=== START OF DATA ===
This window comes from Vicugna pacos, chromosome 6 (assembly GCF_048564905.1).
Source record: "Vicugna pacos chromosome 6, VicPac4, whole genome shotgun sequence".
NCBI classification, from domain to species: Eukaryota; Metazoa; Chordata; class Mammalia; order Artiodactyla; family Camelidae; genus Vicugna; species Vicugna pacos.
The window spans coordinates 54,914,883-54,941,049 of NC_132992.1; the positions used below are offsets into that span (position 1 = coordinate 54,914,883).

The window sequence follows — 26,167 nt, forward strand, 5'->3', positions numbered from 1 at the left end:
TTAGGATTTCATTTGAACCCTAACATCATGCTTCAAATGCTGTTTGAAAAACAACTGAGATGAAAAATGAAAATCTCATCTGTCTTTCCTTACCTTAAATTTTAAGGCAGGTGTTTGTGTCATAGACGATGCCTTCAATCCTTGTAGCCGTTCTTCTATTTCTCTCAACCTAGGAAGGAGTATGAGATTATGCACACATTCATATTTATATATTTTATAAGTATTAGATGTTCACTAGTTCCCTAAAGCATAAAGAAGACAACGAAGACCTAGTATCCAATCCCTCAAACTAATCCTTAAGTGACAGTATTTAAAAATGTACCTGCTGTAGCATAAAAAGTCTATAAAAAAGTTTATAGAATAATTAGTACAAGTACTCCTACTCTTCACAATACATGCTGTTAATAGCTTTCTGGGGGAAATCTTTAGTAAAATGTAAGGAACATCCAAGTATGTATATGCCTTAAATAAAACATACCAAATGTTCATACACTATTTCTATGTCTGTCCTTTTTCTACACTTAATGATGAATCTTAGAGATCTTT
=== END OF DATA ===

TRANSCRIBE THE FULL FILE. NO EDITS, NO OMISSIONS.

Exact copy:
This window comes from Vicugna pacos, chromosome 6 (assembly GCF_048564905.1).
Source record: "Vicugna pacos chromosome 6, VicPac4, whole genome shotgun sequence".
NCBI classification, from domain to species: Eukaryota; Metazoa; Chordata; class Mammalia; order Artiodactyla; family Camelidae; genus Vicugna; species Vicugna pacos.
The window spans coordinates 54,914,883-54,941,049 of NC_132992.1; the positions used below are offsets into that span (position 1 = coordinate 54,914,883).

The window sequence follows — 26,167 nt, forward strand, 5'->3', positions numbered from 1 at the left end:
TTAGGATTTCATTTGAACCCTAACATCATGCTTCAAATGCTGTTTGAAAAACAACTGAGATGAAAAATGAAAATCTCATCTGTCTTTCCTTACCTTAAATTTTAAGGCAGGTGTTTGTGTCATAGACGATGCCTTCAATCCTTGTAGCCGTTCTTCTATTTCTCTCAACCTAGGAAGGAGTATGAGATTATGCACACATTCATATTTATATATTTTATAAGTATTAGATGTTCACTAGTTCCCTAAAGCATAAAGAAGACAACGAAGACCTAGTATCCAATCCCTCAAACTAATCCTTAAGTGACAGTATTTAAAAATGTACCTGCTGTAGCATAAAAAGTCTATAAAAAAGTTTATAGAATAATTAGTACAAGTACTCCTACTCTTCACAATACATGCTGTTAATAGCTTTCTGGGGGAAATCTTTAGTAAAATGTAAGGAACATCCAAGTATGTATATGCCTTAAATAAAACATACCAAATGTTCATACACTATTTCTATGTCTGTCCTTTTTCTACACTTAATGATGAATCTTAGAGATCTTT